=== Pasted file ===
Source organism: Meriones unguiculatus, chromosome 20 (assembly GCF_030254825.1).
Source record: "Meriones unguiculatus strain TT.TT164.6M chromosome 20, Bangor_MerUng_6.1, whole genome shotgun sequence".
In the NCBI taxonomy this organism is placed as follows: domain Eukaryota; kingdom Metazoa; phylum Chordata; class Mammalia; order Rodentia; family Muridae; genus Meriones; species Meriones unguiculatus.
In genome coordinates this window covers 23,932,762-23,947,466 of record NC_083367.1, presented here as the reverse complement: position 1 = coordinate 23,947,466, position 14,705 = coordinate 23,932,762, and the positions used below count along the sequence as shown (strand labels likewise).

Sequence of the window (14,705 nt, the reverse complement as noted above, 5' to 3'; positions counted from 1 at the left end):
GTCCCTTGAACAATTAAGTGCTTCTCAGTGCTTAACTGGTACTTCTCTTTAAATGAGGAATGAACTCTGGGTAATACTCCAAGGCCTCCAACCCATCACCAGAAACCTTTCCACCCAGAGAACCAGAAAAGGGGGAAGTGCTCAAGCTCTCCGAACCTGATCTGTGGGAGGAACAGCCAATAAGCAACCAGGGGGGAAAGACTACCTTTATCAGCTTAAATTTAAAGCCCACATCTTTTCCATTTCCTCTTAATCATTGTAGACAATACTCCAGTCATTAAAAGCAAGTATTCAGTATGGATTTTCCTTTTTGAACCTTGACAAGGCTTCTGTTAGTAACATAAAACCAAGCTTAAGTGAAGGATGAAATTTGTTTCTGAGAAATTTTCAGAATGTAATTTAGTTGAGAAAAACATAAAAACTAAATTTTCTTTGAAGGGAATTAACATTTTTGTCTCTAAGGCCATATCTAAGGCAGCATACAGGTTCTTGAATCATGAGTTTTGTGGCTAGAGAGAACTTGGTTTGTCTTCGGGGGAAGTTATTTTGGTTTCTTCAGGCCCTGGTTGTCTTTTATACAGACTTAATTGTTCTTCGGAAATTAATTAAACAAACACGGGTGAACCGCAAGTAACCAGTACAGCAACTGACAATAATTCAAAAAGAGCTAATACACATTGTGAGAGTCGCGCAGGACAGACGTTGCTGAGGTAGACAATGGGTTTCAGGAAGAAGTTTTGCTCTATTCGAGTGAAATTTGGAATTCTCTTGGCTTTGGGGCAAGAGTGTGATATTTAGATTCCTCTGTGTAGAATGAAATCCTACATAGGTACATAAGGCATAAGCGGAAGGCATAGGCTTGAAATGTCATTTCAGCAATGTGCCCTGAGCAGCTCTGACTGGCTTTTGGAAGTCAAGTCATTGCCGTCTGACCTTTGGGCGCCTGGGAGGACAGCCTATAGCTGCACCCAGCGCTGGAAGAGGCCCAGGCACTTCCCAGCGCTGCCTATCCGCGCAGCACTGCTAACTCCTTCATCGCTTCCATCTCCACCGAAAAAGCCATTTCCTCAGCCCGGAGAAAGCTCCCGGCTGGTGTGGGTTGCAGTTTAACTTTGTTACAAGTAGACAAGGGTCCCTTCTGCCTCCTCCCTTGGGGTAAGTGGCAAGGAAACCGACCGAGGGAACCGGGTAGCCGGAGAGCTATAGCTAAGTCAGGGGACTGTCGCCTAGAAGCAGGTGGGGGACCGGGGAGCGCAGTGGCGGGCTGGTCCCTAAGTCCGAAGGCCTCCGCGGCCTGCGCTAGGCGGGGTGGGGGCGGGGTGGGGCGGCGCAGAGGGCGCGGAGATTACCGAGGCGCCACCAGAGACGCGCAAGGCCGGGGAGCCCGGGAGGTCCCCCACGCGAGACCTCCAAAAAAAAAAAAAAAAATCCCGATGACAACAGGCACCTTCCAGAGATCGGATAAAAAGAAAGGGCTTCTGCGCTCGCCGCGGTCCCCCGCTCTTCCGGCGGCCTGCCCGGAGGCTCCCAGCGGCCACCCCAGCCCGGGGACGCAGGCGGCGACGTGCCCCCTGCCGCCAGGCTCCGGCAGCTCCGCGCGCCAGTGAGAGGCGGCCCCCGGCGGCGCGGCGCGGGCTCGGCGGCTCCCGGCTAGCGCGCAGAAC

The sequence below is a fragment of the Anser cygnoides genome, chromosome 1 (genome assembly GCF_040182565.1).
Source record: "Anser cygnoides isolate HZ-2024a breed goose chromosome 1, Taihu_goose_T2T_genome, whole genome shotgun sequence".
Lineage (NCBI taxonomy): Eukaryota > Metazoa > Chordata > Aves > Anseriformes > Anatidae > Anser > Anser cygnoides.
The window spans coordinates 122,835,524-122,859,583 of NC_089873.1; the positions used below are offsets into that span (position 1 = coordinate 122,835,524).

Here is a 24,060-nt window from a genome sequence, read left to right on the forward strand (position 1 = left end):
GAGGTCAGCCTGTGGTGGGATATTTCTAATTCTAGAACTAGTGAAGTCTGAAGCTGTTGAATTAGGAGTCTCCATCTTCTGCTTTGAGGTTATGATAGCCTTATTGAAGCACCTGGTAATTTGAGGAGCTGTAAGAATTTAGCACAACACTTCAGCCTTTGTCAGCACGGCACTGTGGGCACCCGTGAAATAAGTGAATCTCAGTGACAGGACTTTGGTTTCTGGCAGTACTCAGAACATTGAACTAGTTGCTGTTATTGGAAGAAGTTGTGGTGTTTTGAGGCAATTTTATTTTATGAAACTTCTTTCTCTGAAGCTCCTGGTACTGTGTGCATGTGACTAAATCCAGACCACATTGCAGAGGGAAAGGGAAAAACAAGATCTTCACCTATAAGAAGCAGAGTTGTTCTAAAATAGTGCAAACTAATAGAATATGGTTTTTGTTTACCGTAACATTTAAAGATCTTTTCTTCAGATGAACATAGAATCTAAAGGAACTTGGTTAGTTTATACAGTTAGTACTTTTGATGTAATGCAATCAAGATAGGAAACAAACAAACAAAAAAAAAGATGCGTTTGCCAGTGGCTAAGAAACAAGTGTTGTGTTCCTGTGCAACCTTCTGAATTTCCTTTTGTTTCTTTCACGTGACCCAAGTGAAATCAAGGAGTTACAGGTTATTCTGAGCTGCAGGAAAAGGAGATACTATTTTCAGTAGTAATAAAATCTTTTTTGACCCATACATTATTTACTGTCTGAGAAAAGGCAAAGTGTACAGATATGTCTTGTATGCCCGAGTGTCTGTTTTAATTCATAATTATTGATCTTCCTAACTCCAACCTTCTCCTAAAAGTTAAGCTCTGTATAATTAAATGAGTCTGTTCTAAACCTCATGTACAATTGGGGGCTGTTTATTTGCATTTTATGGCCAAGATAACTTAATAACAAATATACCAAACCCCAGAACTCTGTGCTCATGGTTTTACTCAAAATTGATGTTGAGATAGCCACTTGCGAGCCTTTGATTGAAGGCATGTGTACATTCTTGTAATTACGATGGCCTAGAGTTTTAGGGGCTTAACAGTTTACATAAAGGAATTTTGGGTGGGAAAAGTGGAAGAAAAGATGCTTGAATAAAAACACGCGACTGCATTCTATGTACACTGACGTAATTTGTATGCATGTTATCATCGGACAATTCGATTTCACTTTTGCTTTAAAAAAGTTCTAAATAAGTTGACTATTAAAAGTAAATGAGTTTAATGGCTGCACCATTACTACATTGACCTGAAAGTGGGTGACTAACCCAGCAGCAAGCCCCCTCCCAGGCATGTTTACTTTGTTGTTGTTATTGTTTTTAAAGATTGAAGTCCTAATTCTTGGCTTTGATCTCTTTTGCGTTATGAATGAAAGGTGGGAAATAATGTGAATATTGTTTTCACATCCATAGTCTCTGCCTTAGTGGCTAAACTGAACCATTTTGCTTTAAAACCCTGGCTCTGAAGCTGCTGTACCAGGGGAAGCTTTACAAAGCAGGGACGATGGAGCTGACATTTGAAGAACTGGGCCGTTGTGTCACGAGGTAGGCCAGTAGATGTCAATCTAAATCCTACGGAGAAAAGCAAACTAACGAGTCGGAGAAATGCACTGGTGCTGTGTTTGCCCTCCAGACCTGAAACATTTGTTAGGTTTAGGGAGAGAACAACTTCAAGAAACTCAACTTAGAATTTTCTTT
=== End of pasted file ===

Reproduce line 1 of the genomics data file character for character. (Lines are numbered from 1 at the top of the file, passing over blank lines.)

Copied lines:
Source organism: Meriones unguiculatus, chromosome 20 (assembly GCF_030254825.1).